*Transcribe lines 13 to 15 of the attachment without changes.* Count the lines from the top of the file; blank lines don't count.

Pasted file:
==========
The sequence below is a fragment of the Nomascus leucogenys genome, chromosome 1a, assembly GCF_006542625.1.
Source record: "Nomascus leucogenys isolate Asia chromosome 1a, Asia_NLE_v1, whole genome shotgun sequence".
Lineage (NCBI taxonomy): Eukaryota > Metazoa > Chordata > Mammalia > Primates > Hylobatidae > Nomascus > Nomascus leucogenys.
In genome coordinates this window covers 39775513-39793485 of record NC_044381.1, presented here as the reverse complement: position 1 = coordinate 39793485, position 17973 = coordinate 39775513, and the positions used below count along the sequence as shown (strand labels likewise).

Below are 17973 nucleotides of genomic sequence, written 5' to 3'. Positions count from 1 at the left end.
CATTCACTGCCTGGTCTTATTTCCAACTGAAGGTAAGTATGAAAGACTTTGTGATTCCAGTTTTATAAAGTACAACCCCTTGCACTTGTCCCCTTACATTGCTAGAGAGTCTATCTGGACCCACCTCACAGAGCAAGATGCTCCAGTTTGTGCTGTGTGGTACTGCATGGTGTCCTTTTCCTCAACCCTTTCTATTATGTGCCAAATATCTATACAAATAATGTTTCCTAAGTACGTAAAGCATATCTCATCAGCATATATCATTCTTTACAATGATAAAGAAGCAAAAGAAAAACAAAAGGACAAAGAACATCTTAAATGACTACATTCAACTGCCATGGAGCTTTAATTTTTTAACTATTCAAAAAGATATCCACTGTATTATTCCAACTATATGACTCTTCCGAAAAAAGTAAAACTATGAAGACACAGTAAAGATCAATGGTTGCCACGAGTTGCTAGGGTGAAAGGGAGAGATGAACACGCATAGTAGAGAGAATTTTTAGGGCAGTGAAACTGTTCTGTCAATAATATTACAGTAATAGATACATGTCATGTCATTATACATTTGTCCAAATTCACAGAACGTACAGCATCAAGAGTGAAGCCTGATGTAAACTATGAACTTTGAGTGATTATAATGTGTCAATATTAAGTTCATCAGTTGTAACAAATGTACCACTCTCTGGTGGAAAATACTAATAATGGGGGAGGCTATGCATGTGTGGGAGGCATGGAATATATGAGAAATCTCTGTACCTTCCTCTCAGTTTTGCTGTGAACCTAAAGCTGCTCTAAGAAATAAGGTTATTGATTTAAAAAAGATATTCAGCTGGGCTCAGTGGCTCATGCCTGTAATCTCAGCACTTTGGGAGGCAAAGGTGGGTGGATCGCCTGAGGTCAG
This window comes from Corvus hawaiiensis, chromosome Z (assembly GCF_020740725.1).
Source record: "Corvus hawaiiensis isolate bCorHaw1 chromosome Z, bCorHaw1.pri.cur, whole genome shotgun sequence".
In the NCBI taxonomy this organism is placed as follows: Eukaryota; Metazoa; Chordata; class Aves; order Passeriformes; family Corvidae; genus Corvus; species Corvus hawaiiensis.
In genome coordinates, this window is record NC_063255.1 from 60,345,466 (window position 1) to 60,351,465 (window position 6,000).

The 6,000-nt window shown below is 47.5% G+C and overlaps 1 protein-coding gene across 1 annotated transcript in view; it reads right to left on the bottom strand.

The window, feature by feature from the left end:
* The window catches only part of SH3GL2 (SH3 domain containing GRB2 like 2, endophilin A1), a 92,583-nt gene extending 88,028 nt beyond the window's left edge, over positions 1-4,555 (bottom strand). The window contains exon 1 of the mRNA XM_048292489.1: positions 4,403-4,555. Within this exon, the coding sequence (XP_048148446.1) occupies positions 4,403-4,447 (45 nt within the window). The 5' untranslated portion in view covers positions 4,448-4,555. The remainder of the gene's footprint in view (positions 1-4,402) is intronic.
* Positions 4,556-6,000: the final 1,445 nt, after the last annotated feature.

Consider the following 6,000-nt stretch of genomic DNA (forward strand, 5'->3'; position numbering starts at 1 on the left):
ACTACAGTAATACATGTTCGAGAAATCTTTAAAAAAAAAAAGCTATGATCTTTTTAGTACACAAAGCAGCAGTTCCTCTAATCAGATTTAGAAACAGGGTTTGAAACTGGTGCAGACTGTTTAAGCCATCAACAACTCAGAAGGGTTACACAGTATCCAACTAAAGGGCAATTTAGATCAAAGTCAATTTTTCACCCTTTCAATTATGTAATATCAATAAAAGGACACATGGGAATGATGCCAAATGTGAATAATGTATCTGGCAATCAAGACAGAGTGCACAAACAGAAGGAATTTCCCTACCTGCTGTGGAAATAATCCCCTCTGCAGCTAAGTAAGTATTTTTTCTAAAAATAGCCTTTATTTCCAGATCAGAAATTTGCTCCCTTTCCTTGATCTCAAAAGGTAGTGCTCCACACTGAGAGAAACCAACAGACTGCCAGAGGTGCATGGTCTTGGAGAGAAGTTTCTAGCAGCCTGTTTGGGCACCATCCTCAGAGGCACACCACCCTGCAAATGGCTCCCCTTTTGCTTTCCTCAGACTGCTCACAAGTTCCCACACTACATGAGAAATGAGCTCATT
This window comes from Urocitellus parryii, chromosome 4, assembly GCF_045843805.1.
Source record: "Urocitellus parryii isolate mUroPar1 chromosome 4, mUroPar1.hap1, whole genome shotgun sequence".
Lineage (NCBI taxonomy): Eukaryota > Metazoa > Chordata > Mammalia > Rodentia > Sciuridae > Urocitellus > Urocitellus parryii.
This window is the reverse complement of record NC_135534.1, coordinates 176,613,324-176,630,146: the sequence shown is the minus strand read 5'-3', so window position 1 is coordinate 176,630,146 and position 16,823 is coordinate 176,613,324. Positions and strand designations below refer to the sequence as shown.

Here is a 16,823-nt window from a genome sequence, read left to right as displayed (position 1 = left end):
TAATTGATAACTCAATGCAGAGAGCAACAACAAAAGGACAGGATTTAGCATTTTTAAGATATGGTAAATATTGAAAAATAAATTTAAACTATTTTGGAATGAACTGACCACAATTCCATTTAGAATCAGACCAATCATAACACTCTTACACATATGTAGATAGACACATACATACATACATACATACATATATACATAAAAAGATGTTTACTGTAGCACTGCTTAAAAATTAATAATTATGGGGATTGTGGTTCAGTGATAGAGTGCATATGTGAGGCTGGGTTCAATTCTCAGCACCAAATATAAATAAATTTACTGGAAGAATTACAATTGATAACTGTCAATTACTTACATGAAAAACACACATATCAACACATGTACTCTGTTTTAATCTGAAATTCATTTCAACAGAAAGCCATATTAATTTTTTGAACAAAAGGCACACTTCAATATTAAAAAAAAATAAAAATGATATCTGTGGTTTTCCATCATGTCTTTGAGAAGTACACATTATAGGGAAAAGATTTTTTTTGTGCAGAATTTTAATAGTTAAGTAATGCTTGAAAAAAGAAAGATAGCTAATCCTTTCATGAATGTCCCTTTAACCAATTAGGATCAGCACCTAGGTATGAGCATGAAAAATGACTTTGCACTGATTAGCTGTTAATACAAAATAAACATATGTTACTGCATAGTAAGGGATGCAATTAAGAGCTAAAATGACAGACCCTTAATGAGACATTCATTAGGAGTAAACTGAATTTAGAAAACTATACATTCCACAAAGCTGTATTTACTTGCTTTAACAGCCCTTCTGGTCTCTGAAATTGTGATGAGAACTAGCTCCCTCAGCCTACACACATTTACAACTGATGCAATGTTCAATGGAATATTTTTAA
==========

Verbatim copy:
* The window catches only part of SH3GL2 (SH3 domain containing GRB2 like 2, endophilin A1), a 92,583-nt gene extending 88,028 nt beyond the window's left edge, over positions 1-4,555 (bottom strand). The window contains exon 1 of the mRNA XM_048292489.1: positions 4,403-4,555. Within this exon, the coding sequence (XP_048148446.1) occupies positions 4,403-4,447 (45 nt within the window). The 5' untranslated portion in view covers positions 4,448-4,555. The remainder of the gene's footprint in view (positions 1-4,402) is intronic.
* Positions 4,556-6,000: the final 1,445 nt, after the last annotated feature.

Consider the following 6,000-nt stretch of genomic DNA (forward strand, 5'->3'; position numbering starts at 1 on the left):